The many short-and long-term challenges to rebuilding along the coast in the wake of the recent “superstorm” are indeed daunting, as a special pullout section in this issue called Rebuilding From Sandy shows.
For businesses such as Two Little Fish restaurant in Westerly, the damage threatens owners’ livelihoods. For countless property owners, decisions to rebuild homes and reinvest in summer residences can be life-changing. Those are the short-term consequences for which there are thankfully a host of resources available through the state and private firms identified in lists also found in the section.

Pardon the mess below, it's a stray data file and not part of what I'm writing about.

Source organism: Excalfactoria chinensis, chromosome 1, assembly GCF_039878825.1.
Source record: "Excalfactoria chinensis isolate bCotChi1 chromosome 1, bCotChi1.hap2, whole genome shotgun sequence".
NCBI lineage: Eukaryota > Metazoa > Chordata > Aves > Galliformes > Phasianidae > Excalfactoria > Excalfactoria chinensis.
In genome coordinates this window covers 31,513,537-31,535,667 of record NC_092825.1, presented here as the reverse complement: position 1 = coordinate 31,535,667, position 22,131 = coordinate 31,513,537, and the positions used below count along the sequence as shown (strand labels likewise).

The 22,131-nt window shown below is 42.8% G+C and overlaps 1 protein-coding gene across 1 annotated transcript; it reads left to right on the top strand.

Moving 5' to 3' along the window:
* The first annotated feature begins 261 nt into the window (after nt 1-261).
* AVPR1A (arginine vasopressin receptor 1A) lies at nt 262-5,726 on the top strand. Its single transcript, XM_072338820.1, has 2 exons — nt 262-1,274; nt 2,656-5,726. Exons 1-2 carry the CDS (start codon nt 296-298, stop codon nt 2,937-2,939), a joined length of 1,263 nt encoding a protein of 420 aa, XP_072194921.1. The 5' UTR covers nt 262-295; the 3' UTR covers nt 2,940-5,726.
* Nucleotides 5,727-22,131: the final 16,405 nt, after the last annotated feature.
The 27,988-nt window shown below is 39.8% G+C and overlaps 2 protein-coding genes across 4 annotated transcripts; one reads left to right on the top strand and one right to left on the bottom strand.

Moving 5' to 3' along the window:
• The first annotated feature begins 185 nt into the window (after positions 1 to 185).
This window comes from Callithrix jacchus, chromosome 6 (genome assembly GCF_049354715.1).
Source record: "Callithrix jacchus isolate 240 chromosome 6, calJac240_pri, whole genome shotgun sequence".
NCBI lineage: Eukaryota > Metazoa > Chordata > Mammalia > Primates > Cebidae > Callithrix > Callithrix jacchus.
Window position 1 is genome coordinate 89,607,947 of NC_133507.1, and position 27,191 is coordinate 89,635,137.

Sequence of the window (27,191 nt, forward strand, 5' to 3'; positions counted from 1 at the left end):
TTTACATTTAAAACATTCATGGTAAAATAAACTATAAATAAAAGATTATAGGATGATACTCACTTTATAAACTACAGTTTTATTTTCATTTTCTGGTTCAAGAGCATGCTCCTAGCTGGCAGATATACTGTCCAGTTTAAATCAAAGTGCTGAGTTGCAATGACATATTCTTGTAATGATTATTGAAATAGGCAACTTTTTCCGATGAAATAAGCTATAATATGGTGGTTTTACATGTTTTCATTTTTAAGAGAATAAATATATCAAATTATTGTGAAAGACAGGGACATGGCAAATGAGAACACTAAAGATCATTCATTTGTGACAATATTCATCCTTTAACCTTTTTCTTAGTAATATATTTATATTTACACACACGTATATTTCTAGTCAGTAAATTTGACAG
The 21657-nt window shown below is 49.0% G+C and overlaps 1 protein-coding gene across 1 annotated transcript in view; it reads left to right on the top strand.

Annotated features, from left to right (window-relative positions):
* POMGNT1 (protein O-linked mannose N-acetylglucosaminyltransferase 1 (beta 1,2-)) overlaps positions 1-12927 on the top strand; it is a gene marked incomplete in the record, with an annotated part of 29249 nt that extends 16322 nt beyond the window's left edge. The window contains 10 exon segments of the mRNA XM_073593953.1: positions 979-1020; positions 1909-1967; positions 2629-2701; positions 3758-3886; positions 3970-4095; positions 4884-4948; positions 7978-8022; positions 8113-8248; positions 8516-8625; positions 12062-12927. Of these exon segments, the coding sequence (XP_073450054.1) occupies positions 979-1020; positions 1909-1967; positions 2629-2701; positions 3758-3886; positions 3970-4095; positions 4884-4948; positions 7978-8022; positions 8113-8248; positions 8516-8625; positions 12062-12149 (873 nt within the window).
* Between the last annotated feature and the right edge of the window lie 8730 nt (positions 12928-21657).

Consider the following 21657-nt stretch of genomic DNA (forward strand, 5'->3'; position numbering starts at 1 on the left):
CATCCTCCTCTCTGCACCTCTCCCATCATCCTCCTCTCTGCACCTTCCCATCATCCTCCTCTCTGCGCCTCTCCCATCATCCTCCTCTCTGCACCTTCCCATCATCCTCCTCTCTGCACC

The lure of the thriving summer beach economy and value of surrounding property are so great that most businesses and homes destroyed along the coast will be rebuilt, as quickly as owners are allowed.
“We’ve already spent next year’s rent trying to mitigate the damages here,” Two Little Fish co-owner Tim Brennan told PBN. Yet he’s committed to reopening by next spring.
Pressure to rebuild property and public access to beaches quickly is clearly building. But that should not obscure the need for officials to begin addressing long-term issues of how best to protect them from the next major storm. If it means delaying or further restricting rebuilding in the most vulnerable areas, then those are tough decisions communities must be willing to begin making. •